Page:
Hi again and welcome to the third instalment of our series on the state of the UK phone market. Today we’re looking at the excessive roaming fees we are made to pay by UK mobile networks and ways you can get caught out while travelling on holiday or even at home. But first, don’t forget to check out all the other articles in the series:
- Part 1: Does the mobile phone industry in the UK need a top-down shakeup? – Contracts and new phones
- Part 2: Does the mobile phone industry in the UK need a top-down shakeup? – Repairs and unlocking
- Part3: Does the mobile phone industry in the UK need a top-down shakeup? – Roaming on holiday
- Part 4: Does the mobile phone industry in the UK need a top-down shakeup? – 4G and mobile data
Are you updating your Facebook status by the pool?
How many times do we go away on holiday and take our smartphones with us? Every time, probably. Do you get home from your holiday and totally forget about the next mobile phone bill landing on your doormat? When the bill arrives you have to look at it twice in disbelief wondering how the bill came to £100s of pounds more than you usually spend. It’s not unheard of for bills after holidays to be in excess of £1000.
You might not think that checking your Facebook status could be so costly. The reason it is expensive because your home networks have struck up a roaming agreement with foreign networks. Your mobile network may well have networks in other countries and you would be forgiven for thinking, for example, that Orange FR (France) would be exactly like Orange UK wouldn’t you? Well it is, but in name only. The similarity ends there; it may appear to be the same network, but it it’s charged differently. So you might have only updated your Facebook status once or twice a day, but if you are away for a couple of week it can mount up.
Did you know that if someone from yhe UK rings you while you are abroad, you will both be charged when the call is connected? The rules differ slightly with text messages. In the case of texts being sent abroad from the UK, or vice versa, the sender pays extra for the text, but they are free for the recipient.
Can I avoid being ripped off when on holiday?
The answer is yes you can. There are a few measures you can take to avoid being ripped off. The first is you can switch off data roaming on your handset, then phone your network and ask them to put a bar on international calls and texts. If you really want to use handset abroad, phone your network and ask about international charges. They may have a network in the country you are visiting. You can also have an international call add-on so you won’t be stung for high charges. Make sure you all your notifications are switched off; things like your email alerts, etc.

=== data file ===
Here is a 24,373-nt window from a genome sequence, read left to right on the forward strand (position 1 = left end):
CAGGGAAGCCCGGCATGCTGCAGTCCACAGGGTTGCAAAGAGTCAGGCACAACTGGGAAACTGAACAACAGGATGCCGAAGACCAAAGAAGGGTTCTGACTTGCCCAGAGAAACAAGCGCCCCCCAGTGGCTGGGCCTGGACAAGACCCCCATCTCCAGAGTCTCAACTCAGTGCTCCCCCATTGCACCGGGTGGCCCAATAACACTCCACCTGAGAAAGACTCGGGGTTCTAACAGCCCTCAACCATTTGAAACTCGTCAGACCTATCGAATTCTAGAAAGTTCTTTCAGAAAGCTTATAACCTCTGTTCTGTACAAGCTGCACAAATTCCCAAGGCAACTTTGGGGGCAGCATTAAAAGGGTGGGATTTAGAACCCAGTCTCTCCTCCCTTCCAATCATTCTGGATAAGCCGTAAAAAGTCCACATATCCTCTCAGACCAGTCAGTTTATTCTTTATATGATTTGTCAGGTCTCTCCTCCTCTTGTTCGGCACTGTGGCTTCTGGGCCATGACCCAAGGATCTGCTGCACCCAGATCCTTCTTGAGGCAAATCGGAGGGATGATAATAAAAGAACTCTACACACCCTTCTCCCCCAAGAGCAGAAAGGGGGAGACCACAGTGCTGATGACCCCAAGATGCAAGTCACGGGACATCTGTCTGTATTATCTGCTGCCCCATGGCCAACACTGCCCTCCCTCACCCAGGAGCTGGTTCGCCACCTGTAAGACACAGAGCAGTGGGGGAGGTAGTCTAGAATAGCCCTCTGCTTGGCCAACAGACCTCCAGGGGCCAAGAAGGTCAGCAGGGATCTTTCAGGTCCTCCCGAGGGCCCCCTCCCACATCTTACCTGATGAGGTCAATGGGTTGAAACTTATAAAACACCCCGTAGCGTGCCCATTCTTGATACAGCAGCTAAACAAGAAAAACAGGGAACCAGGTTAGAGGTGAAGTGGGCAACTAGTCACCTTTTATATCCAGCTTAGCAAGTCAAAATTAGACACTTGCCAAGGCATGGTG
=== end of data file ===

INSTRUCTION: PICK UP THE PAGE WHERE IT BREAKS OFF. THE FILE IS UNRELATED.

If you really have to take your handset on holiday it may be cheaper if you buy a PAYG SIM card for a network in the country you are visiting. Your handset will need to have been unlocked to use a local SIM card. It may be worthwhile investing in a cheap phone on PAYG complete with SIM for the duration of the holiday. You can, of course, use it again if you’re a regular visitor to that country. It might cost you around €50-€60, but it’s cheaper than getting a mobile bill of £100s of pounds. The best way to avoid charges is to either leave your phone at home, or make use of any free wifi hotspots that are available, such as in hotels, coffee shops, etc.
Even if you don’t leave the UK you’re not exempt; it’s possible to be charged roaming while actually being in the UK. But how is this possible? A few years ago some people living on the south easy coast of England near Dover found their phones were picking up an Orange FR (France) instead of Orange UK transmitter. This was because Orange switched off a transmitter in the area and the Orange FR signal was the strongest in the area despite having the English Channel between to the two countries. The distance between England and France is only around 25 miles.
It’s a real problem in Northern Ireland too. Many people who live there can’t get a signal at all, as the nearest cell transmitter for the network is 2 miles away. However, often it is is possible to pick up a transmitter in the Republic of Ireland. This shows that it’s possible to pick up an Irish network when still in the UK. Just to be clear Northern Ireland is in the UK, but the Irish Republic is in Europe – where roaming rates apply.